The removal of all of the airplanes that were previously parked on the southeast six acres of the Santa Monica Airport from the future park site is complete, with pro-park groups hailing a major milestone in the expansion of Santa Monica Airport Park.
In a statement to the community, Nelson Hernandez, Senior Advisor to the City Manager for Santa Monica Airport Affairs said: “I am glad to report the aircraft have been removed from the parcel. Some aircraft have been relocated to other areas at the airport and others self-selected alternative locations. In either case, the six acres are now free of aircraft.”
In response, Neil Carrey, President of the Santa Monica Airport2Park Foundation, a nonprofit that advocates for turning the airport into a park, issued this statement: “It is exciting to see an empty airplane parking lot, which will soon be transformed into much needed future park space, including playing fields and possibly community gardens, for thousands to use.”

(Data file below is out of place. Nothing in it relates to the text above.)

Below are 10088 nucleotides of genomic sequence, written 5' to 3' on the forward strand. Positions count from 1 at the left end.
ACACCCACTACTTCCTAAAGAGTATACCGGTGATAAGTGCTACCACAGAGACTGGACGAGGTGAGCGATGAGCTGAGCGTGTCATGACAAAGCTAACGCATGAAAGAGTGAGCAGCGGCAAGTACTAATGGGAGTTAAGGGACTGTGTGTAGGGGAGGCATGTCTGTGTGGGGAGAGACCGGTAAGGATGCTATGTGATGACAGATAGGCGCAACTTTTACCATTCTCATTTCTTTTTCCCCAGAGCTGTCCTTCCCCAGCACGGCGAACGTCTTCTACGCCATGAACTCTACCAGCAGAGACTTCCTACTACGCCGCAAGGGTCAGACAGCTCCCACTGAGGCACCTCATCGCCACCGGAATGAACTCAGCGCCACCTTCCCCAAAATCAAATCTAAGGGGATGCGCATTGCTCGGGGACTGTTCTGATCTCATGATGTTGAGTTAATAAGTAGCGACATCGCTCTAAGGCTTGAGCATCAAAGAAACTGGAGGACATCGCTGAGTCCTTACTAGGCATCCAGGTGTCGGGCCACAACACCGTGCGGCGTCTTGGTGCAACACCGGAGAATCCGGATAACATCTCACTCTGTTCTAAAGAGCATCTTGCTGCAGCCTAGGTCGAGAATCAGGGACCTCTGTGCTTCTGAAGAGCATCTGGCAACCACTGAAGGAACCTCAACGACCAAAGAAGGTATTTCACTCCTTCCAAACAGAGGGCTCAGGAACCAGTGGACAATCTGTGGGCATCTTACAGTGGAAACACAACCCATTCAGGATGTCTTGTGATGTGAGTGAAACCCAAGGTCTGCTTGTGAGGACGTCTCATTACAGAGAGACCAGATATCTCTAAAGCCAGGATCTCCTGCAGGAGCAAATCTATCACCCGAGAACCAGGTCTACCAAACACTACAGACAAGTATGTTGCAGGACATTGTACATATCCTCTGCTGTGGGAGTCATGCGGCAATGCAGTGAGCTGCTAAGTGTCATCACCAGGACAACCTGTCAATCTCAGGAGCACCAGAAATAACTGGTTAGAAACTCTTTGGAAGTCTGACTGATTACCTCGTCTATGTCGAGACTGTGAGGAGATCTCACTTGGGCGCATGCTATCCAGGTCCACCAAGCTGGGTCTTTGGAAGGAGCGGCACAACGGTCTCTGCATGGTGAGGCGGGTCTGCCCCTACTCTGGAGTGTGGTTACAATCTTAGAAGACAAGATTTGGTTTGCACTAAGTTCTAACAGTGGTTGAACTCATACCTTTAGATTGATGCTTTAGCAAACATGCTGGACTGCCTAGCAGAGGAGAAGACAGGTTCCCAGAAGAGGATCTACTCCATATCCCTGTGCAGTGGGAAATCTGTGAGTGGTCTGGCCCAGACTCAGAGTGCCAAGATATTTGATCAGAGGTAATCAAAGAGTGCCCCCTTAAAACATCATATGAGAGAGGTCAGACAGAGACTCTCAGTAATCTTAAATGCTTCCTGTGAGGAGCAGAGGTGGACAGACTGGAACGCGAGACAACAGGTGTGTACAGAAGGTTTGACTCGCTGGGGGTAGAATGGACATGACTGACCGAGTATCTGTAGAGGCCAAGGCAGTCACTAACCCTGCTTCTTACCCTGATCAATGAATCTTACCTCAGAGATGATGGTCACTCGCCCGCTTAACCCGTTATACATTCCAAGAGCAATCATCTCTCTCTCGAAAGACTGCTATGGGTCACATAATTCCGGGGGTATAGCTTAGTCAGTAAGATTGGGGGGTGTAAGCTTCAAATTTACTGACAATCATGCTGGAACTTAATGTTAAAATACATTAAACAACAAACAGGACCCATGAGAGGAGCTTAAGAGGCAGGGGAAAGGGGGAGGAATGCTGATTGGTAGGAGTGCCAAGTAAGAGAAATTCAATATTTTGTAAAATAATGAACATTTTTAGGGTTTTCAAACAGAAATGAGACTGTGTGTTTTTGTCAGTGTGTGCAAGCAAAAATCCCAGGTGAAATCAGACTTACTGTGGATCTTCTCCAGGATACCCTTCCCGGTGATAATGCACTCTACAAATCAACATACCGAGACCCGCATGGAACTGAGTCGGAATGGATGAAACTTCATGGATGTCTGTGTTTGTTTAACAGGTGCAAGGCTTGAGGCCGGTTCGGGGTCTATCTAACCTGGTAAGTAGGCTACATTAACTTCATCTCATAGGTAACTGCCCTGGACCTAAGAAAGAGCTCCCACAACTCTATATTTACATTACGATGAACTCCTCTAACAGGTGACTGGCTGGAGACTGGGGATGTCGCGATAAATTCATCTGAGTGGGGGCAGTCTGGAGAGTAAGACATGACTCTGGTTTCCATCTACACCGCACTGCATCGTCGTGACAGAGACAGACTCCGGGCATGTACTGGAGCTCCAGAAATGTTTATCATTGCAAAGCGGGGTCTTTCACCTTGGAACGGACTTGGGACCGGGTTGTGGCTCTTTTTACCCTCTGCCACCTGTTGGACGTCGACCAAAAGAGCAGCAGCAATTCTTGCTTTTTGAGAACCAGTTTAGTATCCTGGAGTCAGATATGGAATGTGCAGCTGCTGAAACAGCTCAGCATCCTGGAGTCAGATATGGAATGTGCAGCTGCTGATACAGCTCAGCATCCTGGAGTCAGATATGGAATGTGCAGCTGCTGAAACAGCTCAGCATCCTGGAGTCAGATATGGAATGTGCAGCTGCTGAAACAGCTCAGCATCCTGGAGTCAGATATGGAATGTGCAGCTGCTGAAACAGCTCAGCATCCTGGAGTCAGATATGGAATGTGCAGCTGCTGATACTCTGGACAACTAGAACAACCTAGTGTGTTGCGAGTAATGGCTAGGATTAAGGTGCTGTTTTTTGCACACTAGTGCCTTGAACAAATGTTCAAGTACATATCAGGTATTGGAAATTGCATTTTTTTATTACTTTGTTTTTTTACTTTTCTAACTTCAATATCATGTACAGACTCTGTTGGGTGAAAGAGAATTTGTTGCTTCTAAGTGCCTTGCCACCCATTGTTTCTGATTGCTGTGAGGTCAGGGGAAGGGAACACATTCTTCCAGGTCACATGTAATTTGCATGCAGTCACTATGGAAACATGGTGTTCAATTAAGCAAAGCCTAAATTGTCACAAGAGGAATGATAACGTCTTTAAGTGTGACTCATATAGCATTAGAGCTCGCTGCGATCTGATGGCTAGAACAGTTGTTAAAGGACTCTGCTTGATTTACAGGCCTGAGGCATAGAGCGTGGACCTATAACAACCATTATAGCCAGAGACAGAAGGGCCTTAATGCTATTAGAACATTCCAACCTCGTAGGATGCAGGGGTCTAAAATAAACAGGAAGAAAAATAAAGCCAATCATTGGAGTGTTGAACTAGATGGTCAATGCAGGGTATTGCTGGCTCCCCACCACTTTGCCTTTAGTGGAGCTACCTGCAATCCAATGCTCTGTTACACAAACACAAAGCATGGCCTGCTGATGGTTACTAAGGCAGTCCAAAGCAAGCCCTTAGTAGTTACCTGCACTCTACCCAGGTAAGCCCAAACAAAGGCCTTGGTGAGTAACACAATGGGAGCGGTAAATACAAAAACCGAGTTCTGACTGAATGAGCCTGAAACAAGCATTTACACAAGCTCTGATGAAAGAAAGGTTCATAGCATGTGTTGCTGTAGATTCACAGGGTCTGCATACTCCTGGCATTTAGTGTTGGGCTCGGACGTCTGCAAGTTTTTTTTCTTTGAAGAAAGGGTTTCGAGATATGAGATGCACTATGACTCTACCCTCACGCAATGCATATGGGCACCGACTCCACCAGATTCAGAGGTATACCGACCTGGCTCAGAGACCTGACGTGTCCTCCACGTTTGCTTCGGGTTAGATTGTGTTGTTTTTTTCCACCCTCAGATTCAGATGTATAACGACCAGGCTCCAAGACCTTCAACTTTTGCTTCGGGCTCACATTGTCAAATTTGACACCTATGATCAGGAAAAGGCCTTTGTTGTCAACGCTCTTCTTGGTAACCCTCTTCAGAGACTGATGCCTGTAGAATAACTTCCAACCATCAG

An additional benefit of the removal of airplane “tie downs” is that it will immediately reduce the capacity to maintain aircraft at Santa Monica Airport by about 20 percent, according to Airport2Park.
"This move will be welcomed by neighbors in Santa Monica, Mar Vista and Venice who have been plagued with noise and pollution from the adjacent airport," the group stated.
The 12 acres of land became available for parks in July last year. The passage of Santa Monica Measure LC in November 2014 required that any land that is released from aviation use be used for parks and recreation, and the City Council moved to repurpose this land into future parkland last year, according to Airport2Park.
City Council has since approved the hiring of landscape design firm Rios Clementi Hale Studios (who designed the critically acclaimed Los Angeles Grand Park) to oversee the design of a 12-acre expansion of Airport Park and will lead the community planning process.
This week also saw the Santa Monica City Council vote to include the expansion of Santa Monica Airport Park as one of their Priority Park Projects for inclusion in the Los Angeles Countywide Comprehensive Parks & Recreation Needs Assessment Report.
The report will be the basis for a potential Los Angeles Countywide Parks Bond Measure that may earmark County funds to support much needed park expansion on former airport aviation land.